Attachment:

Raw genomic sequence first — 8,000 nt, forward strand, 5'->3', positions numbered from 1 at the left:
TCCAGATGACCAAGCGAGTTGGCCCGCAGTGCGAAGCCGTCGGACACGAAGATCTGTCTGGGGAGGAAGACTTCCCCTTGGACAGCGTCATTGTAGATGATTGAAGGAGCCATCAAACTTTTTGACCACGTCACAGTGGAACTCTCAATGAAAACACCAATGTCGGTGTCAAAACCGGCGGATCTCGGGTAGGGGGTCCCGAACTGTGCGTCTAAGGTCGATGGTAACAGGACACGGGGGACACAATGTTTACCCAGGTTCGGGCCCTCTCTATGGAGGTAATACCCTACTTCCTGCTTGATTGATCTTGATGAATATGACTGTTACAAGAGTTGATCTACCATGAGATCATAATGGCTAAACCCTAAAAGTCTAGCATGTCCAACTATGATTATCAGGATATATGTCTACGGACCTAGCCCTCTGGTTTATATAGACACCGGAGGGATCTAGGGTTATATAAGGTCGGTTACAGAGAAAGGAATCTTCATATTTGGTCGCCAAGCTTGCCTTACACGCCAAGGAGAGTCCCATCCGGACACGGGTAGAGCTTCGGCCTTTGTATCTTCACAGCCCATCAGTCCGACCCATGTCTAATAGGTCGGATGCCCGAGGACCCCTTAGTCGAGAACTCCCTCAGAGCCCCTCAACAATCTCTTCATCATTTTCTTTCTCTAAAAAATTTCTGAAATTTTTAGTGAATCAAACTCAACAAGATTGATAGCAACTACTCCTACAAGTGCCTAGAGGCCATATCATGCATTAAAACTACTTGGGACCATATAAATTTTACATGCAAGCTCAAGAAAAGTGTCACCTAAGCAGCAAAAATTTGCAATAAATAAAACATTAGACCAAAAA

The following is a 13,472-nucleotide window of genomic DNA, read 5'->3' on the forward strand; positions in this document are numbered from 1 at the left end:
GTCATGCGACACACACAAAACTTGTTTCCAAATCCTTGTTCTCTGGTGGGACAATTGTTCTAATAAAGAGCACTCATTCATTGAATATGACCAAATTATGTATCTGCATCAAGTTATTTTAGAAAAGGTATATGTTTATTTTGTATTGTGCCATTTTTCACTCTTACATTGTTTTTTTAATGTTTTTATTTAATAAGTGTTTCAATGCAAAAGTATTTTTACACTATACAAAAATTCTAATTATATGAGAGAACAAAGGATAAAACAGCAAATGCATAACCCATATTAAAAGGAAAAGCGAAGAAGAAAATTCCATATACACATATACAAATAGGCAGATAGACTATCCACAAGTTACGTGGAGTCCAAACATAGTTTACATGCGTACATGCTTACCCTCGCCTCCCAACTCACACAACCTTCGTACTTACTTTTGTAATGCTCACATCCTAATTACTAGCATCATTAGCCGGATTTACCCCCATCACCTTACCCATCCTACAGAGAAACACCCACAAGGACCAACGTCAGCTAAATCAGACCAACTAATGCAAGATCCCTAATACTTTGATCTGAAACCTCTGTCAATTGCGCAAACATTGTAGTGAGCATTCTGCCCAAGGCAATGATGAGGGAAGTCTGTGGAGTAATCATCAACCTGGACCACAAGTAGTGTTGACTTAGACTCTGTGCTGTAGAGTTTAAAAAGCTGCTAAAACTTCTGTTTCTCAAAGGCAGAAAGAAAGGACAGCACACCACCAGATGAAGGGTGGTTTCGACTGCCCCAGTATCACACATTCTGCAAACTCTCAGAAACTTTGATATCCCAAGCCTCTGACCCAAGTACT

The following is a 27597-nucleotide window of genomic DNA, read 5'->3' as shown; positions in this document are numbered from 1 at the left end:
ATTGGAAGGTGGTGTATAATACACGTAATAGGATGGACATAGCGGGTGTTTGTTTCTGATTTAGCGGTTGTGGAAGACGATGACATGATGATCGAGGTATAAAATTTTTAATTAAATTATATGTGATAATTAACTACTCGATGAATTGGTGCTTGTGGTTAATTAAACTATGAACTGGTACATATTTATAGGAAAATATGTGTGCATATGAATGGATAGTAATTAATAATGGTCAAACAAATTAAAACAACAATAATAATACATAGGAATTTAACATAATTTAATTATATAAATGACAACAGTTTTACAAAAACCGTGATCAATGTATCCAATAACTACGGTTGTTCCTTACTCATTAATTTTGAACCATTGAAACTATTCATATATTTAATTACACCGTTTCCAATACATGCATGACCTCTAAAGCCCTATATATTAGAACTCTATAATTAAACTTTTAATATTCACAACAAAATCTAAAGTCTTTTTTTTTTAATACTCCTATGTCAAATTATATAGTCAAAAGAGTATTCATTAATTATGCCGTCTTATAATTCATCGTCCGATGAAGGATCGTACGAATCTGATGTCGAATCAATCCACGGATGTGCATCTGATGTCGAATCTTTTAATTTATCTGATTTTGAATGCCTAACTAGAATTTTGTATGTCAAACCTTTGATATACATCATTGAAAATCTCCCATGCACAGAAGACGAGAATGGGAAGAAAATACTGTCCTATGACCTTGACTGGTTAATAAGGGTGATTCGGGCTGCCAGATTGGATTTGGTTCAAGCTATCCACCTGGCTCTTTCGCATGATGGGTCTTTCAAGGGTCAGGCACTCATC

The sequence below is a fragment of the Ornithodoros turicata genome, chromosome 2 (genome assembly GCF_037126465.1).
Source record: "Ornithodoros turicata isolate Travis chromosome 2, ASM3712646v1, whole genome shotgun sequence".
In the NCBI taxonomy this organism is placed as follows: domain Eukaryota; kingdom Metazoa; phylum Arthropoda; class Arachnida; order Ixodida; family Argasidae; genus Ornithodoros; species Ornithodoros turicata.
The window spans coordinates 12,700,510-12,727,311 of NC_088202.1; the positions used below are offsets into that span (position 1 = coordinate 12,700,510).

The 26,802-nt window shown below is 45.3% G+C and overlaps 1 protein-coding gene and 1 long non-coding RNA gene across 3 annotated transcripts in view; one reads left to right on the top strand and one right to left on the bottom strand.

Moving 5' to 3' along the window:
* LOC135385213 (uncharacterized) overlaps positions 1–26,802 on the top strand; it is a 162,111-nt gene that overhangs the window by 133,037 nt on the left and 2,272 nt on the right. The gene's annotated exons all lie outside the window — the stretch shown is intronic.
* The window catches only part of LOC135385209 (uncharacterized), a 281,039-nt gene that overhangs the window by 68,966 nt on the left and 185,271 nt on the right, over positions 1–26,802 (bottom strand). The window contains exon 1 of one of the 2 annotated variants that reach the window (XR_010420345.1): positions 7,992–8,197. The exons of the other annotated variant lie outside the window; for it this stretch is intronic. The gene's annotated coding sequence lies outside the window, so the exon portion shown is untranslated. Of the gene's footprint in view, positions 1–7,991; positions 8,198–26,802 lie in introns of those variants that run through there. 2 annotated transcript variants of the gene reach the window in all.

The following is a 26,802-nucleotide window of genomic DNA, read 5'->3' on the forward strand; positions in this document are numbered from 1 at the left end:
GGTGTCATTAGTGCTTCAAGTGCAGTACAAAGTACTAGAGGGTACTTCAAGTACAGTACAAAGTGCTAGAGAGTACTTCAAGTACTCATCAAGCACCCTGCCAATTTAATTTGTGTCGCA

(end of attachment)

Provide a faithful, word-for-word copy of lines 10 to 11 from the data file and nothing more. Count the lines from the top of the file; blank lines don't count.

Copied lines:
The window spans coordinates 12,700,510-12,727,311 of NC_088202.1; the positions used below are offsets into that span (position 1 = coordinate 12,700,510).

The 26,802-nt window shown below is 45.3% G+C and overlaps 1 protein-coding gene and 1 long non-coding RNA gene across 3 annotated transcripts in view; one reads left to right on the top strand and one right to left on the bottom strand.